Watchdog website Cryptome has posted Microsoft's 'Global Criminal Compliance Handbook' on its website and despite Microsoft's best efforts, the document remains online for the world to see.
The Criminal Compliance Handbook is more of a guide and is meant for law enforcement agencies that want to know what kind private data Microsoft stores and how they should go about requesting it.
CNet Cites Cryptome owner John Young who says he believes the documents that he publishes are indications that companies are bending over backwards to placate law enforcement officials because they're afraid of being targeted by them. Young says he feels that Microsoft's Surveillance Guide goes much further in holding the hands of law enforcement than the typical document. Mr Young claims the document, which he refers to as a Spy Guide, came from a Web site that specialized in training law enforcement.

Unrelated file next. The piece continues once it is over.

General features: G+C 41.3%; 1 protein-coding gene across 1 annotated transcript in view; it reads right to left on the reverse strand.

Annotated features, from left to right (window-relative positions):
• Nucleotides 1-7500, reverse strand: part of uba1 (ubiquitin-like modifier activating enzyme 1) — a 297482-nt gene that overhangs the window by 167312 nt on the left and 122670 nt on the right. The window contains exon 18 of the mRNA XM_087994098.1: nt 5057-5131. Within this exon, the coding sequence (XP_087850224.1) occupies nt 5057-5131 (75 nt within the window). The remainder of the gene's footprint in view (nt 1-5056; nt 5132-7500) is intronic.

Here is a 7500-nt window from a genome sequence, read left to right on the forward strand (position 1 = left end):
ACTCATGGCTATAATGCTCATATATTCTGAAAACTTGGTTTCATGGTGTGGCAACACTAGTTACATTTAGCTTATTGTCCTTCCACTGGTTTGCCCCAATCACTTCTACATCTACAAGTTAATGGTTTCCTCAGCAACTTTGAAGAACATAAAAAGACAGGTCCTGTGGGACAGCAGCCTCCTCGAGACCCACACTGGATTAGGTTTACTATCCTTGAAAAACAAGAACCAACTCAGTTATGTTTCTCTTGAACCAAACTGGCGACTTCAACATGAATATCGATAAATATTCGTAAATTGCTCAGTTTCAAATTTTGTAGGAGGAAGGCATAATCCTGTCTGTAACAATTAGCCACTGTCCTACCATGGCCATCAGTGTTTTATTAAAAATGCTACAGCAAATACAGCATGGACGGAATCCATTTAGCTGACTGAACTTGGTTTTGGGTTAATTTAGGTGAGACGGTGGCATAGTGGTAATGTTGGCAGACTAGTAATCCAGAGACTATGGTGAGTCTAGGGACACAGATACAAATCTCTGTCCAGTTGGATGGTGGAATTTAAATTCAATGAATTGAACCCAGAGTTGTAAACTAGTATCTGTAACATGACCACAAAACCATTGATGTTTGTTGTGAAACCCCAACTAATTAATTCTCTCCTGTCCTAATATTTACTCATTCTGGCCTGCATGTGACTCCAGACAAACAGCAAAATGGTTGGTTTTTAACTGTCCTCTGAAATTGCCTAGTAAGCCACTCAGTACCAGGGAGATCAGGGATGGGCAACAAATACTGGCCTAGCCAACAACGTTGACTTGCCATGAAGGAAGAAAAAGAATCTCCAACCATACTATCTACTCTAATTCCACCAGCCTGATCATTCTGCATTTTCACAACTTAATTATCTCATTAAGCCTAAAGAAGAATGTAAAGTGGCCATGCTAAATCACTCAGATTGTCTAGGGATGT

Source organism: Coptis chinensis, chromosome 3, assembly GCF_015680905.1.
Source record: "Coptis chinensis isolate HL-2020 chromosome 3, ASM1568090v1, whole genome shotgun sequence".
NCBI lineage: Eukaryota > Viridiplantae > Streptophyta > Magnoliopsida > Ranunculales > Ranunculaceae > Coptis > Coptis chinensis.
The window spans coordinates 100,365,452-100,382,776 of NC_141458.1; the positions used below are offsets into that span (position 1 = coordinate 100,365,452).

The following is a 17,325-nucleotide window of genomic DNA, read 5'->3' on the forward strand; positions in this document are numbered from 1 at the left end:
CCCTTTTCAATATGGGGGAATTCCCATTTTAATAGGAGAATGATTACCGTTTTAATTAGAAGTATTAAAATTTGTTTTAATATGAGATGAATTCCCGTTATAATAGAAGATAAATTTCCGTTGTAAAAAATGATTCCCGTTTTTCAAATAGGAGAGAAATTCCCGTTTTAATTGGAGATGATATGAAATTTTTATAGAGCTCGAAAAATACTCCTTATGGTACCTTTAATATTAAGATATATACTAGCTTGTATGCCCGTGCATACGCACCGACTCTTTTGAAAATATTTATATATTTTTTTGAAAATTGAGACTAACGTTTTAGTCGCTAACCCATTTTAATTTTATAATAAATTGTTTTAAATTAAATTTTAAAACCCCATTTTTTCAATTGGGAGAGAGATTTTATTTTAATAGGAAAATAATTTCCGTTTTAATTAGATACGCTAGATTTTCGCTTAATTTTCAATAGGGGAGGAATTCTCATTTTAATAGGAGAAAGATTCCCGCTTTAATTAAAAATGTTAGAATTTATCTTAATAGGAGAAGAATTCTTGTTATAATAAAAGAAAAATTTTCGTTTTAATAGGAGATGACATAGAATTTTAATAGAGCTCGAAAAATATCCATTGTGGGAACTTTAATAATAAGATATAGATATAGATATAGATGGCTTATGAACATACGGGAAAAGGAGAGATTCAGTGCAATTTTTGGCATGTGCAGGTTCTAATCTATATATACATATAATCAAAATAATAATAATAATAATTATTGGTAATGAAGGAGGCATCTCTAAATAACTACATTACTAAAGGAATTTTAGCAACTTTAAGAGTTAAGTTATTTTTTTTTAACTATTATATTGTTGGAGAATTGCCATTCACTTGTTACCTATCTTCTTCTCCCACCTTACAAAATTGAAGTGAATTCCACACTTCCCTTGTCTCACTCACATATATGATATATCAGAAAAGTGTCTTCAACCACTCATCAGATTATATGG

Several news outlets report that yesterday afternoon Microsoft sent a take-down noticed to Cryptome asking that the site's owner, John Young, remove the document from Cryptome.org. Young refused and was sent a notice citing the Digital Millennium Copyright Act (DMCA) by his host; Network Solutions said they would have to shut down his website if he did not remove the files and for a brief period, his website was unavailable.
Young has since posted an update to his site saying Microsoft has withdrawn its complaint and, at the time of writing, Redmond's "Global Criminal Compliance Handbook" is still available online.